She has decided that she can rely on absolutely no one but herself. So what if she talks to herself on the long walk home? Who cares?

The text’s narrator used the plural to describe what happens next. “When they arrived in Bethlehem,” it says, “the whole city buzzed with excitement.” But the women know better. “Can this be Naomi?” they ask. She’s alone.

And when she answers, she makes it clear that she knows about changing identities. “Call me Mara,” bitter, she says. Who is she now? Naomi, whose ways are pleasant? Ruth? Or Mara? Or all three at once?

When she arrives alone in Bethlehem, it is the time of the barley harvest. Everyone young is out in the green and gold fields, under the blue sky with its white clouds; dark hair, red hair, yellow hair, brown and blue and green eyes, gold and silver and lapis jewelry jangling as they stoop to pick the crops. The English translation of the book of Ruth often describes the workers in the field as servants, but in the Hebrew each servant is a na’ar. A youth. The fields are alive with the young, who are as bright, as shiny, and as fertile as the crops they pick.

And Ruth, who still is young, tells withered, bitter Naomi that she would like to go to the fields too. “Yes, daughter, go,” Naomi tells herself, and off she goes, back straight, eyes gleaming, because after all it is spring, to glean behind the reapers, leaving the room empty.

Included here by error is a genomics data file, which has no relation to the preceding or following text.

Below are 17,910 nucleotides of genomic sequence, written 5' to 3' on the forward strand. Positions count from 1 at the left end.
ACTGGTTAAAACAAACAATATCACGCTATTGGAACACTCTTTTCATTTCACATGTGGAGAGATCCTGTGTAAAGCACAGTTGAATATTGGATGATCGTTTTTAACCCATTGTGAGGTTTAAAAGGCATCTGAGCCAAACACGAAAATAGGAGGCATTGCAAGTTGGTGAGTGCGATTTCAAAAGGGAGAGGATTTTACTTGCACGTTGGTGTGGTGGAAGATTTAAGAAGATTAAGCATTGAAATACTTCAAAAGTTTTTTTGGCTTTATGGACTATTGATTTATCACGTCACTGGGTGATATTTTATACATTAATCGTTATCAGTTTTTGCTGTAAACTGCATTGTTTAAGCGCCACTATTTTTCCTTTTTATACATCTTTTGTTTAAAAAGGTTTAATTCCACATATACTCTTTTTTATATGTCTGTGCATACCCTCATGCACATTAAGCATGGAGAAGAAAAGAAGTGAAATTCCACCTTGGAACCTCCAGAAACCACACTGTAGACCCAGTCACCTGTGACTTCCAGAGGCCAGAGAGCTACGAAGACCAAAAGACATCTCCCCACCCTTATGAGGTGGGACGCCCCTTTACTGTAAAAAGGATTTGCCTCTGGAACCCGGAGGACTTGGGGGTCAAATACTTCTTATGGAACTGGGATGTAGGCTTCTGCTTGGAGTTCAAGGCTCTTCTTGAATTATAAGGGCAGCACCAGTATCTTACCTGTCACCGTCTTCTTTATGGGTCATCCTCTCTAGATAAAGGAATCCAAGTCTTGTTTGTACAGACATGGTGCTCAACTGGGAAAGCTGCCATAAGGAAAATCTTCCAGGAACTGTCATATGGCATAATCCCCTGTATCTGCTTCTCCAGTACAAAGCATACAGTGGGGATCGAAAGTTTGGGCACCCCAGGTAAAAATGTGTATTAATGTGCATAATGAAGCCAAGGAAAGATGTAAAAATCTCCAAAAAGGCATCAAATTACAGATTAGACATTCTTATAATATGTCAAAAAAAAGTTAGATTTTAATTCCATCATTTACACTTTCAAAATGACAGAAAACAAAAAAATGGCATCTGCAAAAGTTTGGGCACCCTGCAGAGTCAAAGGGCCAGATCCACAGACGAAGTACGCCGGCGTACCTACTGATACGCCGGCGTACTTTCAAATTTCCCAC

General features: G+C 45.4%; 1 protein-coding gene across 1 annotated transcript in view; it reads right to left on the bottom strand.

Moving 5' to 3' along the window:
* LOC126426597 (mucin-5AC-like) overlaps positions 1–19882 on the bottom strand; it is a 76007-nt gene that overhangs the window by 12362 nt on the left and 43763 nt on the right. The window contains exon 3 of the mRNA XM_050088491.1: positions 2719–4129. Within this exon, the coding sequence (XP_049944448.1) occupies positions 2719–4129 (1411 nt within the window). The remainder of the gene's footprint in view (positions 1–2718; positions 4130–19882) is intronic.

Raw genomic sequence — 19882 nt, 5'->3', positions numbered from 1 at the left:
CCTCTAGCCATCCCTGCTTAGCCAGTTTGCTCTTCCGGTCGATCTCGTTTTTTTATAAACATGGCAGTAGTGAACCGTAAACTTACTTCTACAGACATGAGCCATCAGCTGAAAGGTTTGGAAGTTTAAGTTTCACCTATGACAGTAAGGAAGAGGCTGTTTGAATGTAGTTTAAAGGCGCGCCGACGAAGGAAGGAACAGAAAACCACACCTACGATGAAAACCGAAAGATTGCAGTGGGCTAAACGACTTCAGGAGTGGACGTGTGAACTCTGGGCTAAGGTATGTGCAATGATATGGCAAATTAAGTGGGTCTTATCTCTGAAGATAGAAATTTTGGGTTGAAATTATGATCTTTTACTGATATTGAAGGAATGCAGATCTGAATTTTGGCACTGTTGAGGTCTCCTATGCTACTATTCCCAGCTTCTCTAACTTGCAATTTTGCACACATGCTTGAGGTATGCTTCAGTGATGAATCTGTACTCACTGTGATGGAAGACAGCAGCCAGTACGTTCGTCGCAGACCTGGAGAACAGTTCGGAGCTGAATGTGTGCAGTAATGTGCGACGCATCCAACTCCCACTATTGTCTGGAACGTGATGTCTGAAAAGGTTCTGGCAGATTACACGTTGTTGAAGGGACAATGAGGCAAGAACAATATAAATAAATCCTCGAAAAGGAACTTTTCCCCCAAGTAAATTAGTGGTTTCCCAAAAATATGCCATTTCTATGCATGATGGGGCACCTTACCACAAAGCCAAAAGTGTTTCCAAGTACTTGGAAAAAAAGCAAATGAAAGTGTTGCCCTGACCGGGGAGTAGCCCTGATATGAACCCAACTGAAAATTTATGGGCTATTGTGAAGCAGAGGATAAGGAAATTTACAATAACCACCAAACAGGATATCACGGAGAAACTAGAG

“As luck would have it,” the text tells us, the fields just happen to belong to Boaz, a relative of Elimelech, one of the few people who could save Ruth or Naomi. But is that luck? Naomi may see through Ruth’s eyes, but it’s her own brain at work.

Boaz notices Ruth. She is demure; she intrigues him. “Listen to me, daughter,” he says to her. Daughter! That’s what Naomi calls her – that’s what she calls herself when she talks to herself, alone, aghast and a bit thrilled. “Don’t go to glean in another field,” Boaz continues. “Don’t go elsewhere. Stay here, close to my girls.” So how old is Ruth now? How old is Naomi? She seems to be one of the girls. And it’s bright daylight out. Boaz can see her.

He knows her to be a foreigner, and he admires her strength and courage. He tells her what he knows about her, how she “left your father and mother and the land of your birth and came to a people you had not known before.” That was true of Ruth; it was true of Naomi as well, going in the other direction, toward Moab, before everything was lost.

She stays near him; “dip your morsel in the vinegar,” he tells her, at least in translation sounding for a moment more like an 18th-century rake than an elder at an Israelite harvest. She does as she is told, and goes home full, with much to share.

At home, Ruth and Naomi talk to each other: Naomi counsels herself from her store of hard-gained advice as the Ruth part of herself, still giggly and excited, discounts what she knows to be true. But something is changing. Ruth and Naomi want the same thing. They are no longer so different. They want to be married – with marriage comes at least some security, at least for a while, at least when compared to not being married. So Naomi tells Ruth what she has learned about snagging a man.